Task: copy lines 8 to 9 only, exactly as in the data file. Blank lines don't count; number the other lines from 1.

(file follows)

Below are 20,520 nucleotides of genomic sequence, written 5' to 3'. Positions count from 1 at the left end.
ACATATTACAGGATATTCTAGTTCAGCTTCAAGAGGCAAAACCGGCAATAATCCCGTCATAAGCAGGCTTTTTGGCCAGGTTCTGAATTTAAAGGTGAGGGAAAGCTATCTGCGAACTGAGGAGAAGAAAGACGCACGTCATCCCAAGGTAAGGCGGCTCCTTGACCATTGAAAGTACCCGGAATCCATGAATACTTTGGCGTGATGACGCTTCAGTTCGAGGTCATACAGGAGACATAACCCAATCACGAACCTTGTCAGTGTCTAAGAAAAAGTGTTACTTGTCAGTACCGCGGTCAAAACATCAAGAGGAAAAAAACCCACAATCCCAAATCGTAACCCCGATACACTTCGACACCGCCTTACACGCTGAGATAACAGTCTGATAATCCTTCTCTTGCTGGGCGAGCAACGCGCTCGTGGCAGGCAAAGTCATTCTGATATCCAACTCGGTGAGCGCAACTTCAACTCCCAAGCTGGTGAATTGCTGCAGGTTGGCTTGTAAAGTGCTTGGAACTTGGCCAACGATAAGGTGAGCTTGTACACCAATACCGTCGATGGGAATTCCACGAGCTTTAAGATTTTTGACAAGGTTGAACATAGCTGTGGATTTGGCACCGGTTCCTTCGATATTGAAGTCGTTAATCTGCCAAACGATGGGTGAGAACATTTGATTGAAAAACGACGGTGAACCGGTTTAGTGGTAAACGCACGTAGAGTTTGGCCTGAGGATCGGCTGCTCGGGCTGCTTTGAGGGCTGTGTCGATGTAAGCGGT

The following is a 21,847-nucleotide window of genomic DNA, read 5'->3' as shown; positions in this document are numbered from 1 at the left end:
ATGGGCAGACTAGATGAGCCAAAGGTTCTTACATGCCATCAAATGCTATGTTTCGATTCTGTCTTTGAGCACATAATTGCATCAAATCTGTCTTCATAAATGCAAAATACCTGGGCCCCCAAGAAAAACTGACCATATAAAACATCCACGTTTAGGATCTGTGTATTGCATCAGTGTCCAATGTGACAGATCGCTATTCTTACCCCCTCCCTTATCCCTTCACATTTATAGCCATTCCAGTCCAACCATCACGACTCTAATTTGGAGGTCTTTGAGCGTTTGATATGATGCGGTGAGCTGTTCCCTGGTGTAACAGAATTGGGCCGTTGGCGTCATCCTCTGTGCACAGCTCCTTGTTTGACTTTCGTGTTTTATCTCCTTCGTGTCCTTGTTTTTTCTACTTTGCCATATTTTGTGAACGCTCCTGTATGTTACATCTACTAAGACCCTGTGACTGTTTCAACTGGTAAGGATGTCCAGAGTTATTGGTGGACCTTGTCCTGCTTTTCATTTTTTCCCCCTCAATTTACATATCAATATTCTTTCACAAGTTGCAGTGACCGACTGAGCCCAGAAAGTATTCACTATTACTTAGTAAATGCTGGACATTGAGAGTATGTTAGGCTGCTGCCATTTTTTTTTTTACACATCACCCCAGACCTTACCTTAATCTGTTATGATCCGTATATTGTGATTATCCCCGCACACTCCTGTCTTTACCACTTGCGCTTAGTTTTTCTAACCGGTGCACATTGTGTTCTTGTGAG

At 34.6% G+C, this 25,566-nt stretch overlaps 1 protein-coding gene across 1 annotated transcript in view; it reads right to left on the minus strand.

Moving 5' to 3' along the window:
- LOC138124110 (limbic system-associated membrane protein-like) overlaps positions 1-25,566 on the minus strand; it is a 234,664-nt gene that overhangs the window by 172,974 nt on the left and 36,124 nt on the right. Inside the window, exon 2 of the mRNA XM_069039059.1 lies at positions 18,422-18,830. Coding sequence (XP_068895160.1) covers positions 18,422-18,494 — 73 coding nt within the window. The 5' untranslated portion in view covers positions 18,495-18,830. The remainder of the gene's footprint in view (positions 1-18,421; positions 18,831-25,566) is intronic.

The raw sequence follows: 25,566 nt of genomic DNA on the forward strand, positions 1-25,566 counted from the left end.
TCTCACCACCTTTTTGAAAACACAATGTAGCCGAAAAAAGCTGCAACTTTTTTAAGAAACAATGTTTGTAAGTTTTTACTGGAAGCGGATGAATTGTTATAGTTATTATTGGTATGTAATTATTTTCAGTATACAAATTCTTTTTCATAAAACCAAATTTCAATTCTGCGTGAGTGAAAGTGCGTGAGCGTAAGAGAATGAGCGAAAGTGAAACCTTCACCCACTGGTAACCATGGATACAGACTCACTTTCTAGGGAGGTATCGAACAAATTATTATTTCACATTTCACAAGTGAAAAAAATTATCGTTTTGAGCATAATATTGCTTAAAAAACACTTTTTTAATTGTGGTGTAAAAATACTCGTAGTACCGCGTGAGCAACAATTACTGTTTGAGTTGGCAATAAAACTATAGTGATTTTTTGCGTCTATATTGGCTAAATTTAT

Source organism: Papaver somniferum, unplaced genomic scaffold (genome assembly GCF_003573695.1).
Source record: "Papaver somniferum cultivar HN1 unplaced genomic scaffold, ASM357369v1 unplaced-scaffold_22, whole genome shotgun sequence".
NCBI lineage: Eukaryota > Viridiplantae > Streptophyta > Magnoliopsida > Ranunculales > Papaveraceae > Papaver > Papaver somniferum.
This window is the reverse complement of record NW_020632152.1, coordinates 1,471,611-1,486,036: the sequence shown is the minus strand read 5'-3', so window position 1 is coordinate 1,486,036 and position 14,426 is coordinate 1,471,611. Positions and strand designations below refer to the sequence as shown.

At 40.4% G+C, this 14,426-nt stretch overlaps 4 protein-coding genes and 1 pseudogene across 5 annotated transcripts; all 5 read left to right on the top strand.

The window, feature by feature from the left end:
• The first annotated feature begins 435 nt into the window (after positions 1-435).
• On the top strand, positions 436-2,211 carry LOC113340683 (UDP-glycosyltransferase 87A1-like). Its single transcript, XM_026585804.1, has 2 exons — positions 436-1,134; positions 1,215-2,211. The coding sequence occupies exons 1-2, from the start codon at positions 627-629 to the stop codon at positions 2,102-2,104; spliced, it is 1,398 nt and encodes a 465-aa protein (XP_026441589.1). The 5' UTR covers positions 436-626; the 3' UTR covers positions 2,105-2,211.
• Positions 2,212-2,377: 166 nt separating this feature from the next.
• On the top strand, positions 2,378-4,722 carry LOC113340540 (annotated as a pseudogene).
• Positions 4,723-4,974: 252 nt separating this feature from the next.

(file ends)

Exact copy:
The raw sequence follows: 25,566 nt of genomic DNA on the forward strand, positions 1-25,566 counted from the left end.
TCTCACCACCTTTTTGAAAACACAATGTAGCCGAAAAAAGCTGCAACTTTTTTAAGAAACAATGTTTGTAAGTTTTTACTGGAAGCGGATGAATTGTTATAGTTATTATTGGTATGTAATTATTTTCAGTATACAAATTCTTTTTCATAAAACCAAATTTCAATTCTGCGTGAGTGAAAGTGCGTGAGCGTAAGAGAATGAGCGAAAGTGAAACCTTCACCCACTGGTAACCATGGATACAGACTCACTTTCTAGGGAGGTATCGAACAAATTATTATTTCACATTTCACAAGTGAAAAAAATTATCGTTTTGAGCATAATATTGCTTAAAAAACACTTTTTTAATTGTGGTGTAAAAATACTCGTAGTACCGCGTGAGCAACAATTACTGTTTGAGTTGGCAATAAAACTATAGTGATTTTTTGCGTCTATATTGGCTAAATTTAT